In August, Lockheed Martin received a contract through the National Center for Manufacturing Sciences for the U.S. Navy to evaluate and test two of its industrial exoskeletons. 

The exoskeleton, called the Fortis, is a lightweight, unpowered suit that increases the wearer’s strength and endurance by transferring the weight of heavy loads from the operator to the frame of the device. 

Using the suit’s Equipois zeroG arm and ergonomic design, operators can effortlessly hold objects of up to 36 pounds, which Lockheed Martin claims can reduce muscle fatigue by 300%. Though it’s not quite the killer robot suit from the movie Alien, or even robotic at all, it may one day have applications on the job, particularly for remodelers who spend hours at a time operating large tools or heavy hand-powered equipment such as grinders and blasters.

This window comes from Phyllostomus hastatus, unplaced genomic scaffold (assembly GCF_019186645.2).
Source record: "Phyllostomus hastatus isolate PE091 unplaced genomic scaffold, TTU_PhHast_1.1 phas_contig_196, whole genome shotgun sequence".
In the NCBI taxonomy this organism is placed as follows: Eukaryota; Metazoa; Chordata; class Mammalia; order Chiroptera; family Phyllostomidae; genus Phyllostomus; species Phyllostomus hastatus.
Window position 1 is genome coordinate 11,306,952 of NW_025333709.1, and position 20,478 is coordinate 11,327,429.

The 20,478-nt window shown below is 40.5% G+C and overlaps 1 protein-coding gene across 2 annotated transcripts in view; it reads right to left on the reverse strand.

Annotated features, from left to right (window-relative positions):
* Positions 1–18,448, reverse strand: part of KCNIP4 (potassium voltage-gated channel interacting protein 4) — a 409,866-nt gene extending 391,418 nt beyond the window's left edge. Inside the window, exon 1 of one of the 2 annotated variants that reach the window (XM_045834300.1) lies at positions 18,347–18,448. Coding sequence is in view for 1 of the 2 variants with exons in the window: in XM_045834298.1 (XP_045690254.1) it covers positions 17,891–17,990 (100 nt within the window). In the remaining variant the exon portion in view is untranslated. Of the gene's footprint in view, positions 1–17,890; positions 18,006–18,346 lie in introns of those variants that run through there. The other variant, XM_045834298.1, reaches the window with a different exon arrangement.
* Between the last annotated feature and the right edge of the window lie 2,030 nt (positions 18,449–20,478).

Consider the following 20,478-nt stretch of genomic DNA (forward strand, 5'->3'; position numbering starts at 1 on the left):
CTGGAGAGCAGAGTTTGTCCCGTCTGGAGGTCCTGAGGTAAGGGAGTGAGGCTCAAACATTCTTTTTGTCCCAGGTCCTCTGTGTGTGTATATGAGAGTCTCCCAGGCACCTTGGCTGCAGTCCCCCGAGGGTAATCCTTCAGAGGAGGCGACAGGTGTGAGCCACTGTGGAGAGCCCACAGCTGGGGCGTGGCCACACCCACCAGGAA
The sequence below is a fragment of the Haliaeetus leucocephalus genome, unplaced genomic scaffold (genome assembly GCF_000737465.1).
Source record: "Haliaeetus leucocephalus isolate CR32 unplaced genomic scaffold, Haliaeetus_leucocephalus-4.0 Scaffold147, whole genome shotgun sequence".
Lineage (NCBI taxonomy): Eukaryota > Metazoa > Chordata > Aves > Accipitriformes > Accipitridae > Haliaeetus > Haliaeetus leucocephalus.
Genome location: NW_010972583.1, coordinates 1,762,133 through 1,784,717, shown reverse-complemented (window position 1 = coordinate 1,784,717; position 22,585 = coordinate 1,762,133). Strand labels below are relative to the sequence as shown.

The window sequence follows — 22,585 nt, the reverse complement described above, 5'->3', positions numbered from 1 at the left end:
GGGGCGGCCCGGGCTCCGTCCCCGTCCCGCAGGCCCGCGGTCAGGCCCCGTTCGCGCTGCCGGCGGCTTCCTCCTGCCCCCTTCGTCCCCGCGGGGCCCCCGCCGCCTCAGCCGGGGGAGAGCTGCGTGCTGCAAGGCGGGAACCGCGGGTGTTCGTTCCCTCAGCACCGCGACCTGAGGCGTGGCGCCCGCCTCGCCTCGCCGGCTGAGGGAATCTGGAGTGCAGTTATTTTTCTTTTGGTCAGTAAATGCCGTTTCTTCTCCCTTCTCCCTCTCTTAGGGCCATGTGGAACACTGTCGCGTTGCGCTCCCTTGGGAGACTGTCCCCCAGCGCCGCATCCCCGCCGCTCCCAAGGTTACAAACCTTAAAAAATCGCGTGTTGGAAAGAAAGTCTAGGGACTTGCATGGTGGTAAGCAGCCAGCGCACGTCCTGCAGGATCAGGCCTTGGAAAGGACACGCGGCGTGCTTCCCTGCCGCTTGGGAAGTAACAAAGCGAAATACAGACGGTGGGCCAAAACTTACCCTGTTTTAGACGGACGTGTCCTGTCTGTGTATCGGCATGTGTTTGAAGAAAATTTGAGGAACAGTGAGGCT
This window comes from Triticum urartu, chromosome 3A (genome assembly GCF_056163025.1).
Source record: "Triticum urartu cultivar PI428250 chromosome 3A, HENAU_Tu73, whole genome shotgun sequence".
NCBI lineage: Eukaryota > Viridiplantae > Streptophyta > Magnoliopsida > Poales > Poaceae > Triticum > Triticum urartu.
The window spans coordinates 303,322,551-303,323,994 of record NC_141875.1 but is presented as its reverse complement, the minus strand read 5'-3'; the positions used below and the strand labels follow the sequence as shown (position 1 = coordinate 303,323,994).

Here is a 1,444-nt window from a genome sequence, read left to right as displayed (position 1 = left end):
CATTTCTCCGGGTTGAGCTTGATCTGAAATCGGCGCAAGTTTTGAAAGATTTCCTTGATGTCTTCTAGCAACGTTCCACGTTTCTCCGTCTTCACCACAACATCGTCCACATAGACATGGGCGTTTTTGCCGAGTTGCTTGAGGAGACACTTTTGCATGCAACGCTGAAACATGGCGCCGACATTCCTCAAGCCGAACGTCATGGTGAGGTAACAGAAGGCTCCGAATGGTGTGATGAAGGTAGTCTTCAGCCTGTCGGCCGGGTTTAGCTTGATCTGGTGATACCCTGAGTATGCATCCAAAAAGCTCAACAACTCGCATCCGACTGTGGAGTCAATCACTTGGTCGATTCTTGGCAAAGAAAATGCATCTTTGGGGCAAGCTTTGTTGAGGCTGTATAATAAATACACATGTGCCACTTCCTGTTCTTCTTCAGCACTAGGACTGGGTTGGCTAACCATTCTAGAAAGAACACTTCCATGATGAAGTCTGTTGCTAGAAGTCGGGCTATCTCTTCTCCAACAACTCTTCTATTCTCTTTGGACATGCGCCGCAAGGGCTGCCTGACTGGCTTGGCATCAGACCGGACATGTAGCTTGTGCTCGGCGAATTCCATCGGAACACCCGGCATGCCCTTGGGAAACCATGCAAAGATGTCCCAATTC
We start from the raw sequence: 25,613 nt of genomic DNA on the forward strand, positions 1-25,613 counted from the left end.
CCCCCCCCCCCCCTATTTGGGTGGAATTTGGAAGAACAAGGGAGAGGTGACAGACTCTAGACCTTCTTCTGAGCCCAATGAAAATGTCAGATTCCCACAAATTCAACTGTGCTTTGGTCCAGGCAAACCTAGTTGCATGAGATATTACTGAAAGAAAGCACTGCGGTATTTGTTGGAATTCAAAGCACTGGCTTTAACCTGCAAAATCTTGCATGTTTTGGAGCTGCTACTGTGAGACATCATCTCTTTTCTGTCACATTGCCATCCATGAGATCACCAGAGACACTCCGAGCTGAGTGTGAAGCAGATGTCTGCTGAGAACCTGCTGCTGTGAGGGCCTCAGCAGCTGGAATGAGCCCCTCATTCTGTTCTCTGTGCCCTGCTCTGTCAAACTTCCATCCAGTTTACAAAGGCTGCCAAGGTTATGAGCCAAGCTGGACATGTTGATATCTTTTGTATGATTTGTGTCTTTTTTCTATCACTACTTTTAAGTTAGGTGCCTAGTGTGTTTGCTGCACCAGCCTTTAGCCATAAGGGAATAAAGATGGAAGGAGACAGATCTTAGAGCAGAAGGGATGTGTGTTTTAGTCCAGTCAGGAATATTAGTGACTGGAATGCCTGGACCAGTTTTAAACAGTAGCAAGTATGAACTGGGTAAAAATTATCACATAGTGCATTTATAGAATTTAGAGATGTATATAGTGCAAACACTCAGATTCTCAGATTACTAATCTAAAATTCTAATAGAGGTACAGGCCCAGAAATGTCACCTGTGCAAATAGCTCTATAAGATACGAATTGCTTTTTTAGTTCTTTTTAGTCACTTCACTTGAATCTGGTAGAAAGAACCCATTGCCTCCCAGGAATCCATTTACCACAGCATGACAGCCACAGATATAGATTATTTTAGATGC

“Those tools take a toll on operators due to the tool’s weight and the tight areas where they are sometimes used,” said Adam Miller, director of new initiatives at Lockheed Martin Missiles and Fire Control. “By wearing the Fortis exoskeleton, operators can hold the weight of those heavy tools for extended periods of time with reduced fatigue.”